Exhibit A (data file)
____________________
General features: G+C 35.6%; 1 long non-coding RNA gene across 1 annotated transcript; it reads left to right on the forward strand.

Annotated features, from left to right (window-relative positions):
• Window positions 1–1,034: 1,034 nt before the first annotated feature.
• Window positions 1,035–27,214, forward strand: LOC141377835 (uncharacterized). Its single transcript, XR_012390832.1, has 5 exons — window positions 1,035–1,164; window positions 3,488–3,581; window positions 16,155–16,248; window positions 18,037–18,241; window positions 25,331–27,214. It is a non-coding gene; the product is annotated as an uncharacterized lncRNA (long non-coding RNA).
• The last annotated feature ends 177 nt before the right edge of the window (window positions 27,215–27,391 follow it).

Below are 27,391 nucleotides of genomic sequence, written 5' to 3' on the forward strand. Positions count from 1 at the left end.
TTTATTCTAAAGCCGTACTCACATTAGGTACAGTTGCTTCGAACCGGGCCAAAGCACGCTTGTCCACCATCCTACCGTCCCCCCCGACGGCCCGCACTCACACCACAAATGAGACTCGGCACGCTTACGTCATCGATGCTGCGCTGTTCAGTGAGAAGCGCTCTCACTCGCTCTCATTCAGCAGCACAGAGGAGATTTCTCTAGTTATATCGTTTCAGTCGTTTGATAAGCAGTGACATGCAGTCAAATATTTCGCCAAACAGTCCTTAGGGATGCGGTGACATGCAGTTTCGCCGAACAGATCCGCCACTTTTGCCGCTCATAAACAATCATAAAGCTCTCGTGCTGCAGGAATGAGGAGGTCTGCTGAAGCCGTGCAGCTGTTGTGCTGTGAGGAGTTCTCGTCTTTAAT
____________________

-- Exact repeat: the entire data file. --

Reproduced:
General features: G+C 35.6%; 1 long non-coding RNA gene across 1 annotated transcript; it reads left to right on the forward strand.

Annotated features, from left to right (window-relative positions):
• Window positions 1–1,034: 1,034 nt before the first annotated feature.
• Window positions 1,035–27,214, forward strand: LOC141377835 (uncharacterized). Its single transcript, XR_012390832.1, has 5 exons — window positions 1,035–1,164; window positions 3,488–3,581; window positions 16,155–16,248; window positions 18,037–18,241; window positions 25,331–27,214. It is a non-coding gene; the product is annotated as an uncharacterized lncRNA (long non-coding RNA).
• The last annotated feature ends 177 nt before the right edge of the window (window positions 27,215–27,391 follow it).

Below are 27,391 nucleotides of genomic sequence, written 5' to 3' on the forward strand. Positions count from 1 at the left end.
TTTATTCTAAAGCCGTACTCACATTAGGTACAGTTGCTTCGAACCGGGCCAAAGCACGCTTGTCCACCATCCTACCGTCCCCCCCGACGGCCCGCACTCACACCACAAATGAGACTCGGCACGCTTACGTCATCGATGCTGCGCTGTTCAGTGAGAAGCGCTCTCACTCGCTCTCATTCAGCAGCACAGAGGAGATTTCTCTAGTTATATCGTTTCAGTCGTTTGATAAGCAGTGACATGCAGTCAAATATTTCGCCAAACAGTCCTTAGGGATGCGGTGACATGCAGTTTCGCCGAACAGATCCGCCACTTTTGCCGCTCATAAACAATCATAAAGCTCTCGTGCTGCAGGAATGAGGAGGTCTGCTGAAGCCGTGCAGCTGTTGTGCTGTGAGGAGTTCTCGTCTTTAAT